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Where Might You Meet the Love of Your Life?

Locking eyes across a crowded room vs. encountering each other's avatars.

Source: fizkes/Shutterstock

We constantly meet new people, in a myriad of places. Which of these people become our romantic partners, and what difference does it make where we met? In the course of an average day, it’s safe to guess that most of us meet someone we’ve never met before. Whether it’s bumping into a fellow shopper at the grocery store or introducing yourself through a mutual friend, we constantly interact with strangers. We will never see most of these people again, but some of those strangers will become our friends or even our romantic partners.

The search for a partner, on the other hand, is a quest that many people embark on deliberately. Online dating sites capitalize on the fact that you can’t rely on random encounters with strangers to produce a potential partner. If you’re lucky, systematic searching in the virtual world can produce a real-life romantic counterpart who is also looking to find someone just like you.

Which approach to finding a relationship leads to your desired outcome? There’s surprisingly little data on the subject, perhaps because researchers are only now able to track matches that began online with long-term outcomes. The old theories contrasted similarity with the "opposites attract" theory about what best produces relationship stability. Both considered proximity a plus: People who live near each other often share other important connections due to the factors that lead to neighborhood formation and stability. In other words, someone from down the street is likely to share your social status, family income, and perhaps your race or ethnicity. These factors can bring people together on purely sociological grounds, but sometimes also lead people to share similar psychological qualities.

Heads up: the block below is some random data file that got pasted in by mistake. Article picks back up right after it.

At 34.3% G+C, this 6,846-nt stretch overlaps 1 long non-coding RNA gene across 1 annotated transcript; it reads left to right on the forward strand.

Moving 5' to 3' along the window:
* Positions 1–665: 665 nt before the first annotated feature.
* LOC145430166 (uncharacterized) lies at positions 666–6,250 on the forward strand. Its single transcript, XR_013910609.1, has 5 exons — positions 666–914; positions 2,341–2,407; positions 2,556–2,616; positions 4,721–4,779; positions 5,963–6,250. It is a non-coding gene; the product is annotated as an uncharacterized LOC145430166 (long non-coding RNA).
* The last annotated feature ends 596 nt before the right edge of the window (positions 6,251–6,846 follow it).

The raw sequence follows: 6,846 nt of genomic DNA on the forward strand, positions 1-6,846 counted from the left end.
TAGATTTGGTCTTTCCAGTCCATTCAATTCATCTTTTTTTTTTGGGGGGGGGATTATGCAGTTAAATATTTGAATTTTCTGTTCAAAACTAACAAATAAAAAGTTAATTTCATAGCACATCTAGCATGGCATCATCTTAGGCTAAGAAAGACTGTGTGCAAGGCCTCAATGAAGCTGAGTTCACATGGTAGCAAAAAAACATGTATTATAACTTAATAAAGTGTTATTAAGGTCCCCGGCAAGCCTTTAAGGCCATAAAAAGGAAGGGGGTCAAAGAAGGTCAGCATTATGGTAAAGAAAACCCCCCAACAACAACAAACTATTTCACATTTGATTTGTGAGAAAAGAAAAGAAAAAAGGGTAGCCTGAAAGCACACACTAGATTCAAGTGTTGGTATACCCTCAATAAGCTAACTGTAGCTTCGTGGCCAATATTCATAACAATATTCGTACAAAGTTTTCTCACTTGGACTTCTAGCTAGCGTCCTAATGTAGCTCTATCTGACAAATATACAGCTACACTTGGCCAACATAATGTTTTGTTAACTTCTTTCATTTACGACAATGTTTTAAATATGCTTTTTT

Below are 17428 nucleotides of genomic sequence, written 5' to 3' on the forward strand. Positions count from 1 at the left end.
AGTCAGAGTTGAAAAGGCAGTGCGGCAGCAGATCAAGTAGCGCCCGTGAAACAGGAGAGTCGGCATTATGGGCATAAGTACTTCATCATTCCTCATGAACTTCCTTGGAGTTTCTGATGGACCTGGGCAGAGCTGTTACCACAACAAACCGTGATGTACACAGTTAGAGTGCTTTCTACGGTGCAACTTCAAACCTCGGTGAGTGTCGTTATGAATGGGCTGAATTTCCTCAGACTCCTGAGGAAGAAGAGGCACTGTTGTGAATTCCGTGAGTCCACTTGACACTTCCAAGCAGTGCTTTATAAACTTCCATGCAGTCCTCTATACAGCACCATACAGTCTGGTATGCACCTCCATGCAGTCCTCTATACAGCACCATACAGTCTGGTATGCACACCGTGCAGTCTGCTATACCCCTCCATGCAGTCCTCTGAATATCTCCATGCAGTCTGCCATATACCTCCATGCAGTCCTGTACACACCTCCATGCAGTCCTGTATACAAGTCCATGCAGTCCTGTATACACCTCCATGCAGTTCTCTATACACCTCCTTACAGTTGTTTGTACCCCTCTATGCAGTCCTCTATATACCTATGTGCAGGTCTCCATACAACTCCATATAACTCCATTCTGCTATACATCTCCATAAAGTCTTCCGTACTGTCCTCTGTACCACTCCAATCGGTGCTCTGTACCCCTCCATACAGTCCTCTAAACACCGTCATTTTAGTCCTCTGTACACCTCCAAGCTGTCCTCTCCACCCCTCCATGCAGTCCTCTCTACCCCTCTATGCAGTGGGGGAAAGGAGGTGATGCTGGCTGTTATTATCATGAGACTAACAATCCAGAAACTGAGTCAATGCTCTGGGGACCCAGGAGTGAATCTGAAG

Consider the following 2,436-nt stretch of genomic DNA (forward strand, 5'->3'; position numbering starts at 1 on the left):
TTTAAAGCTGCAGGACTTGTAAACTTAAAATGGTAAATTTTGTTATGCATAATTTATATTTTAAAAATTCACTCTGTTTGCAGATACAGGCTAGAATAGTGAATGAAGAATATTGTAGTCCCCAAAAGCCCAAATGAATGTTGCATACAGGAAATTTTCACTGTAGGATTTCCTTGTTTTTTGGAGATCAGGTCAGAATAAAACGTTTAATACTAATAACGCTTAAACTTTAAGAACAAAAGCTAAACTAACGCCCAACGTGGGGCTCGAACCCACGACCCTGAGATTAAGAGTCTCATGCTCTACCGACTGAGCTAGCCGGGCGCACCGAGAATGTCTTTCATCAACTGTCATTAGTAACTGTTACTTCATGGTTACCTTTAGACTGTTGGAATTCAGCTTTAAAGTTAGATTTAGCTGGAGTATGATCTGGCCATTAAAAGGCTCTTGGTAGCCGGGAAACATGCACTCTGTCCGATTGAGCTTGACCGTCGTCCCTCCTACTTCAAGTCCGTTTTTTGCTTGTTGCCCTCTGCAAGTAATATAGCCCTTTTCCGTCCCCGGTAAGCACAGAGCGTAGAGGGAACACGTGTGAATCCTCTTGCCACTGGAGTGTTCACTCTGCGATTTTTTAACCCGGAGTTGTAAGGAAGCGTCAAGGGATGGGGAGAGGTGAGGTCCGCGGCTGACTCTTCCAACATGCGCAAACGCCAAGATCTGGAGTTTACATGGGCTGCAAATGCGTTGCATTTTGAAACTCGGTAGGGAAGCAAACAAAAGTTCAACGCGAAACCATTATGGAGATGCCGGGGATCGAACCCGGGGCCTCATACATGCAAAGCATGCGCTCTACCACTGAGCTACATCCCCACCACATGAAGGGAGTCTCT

That was then, however. We can now explore virtual proximity in ways that have never been possible. The question is whether the rewritten rules of meeting partners are changing the way we play the relationship game. Various recent studies investigating relationship formation look at factors such as “relational orientation”—the desire to have a relationship at all (DeCouto & Hennig, 2015)—and altruism, or one's willingness to give of oneself to help others (Stavrova & Ehlebracht, 2015). In one fascinating study of online relationship formation, Kotlyar and Ariely (2013) managed to study nonverbal cues on an online dating site through the use of avatars.

There may be no data at present to examine the question of which type of relationship formation best puts a couple on the road to long-term satisfaction stability. But we can find some tantalizing hints in a survey published in the UK Daily Mail that used an online ticketing service, Eventbrite. We might assume that since the users were not specifically seeking a mate, as on an online dating site, the results would span the range from real to virtual ways of meeting. The study was obviously not peer-reviewed, but it might provide the impetus for a future scholarly investigation.

Let’s take a look at the results: Among the 1,000 Everbrite users who answered the question of where they met their mate, the largest chosen category was “Other” (27%). But adding up the other smaller categories, only 4% stated that they met their partner online. Face-to-face interaction proved to be the best predictor of who would make a long-term commitment to a relationship.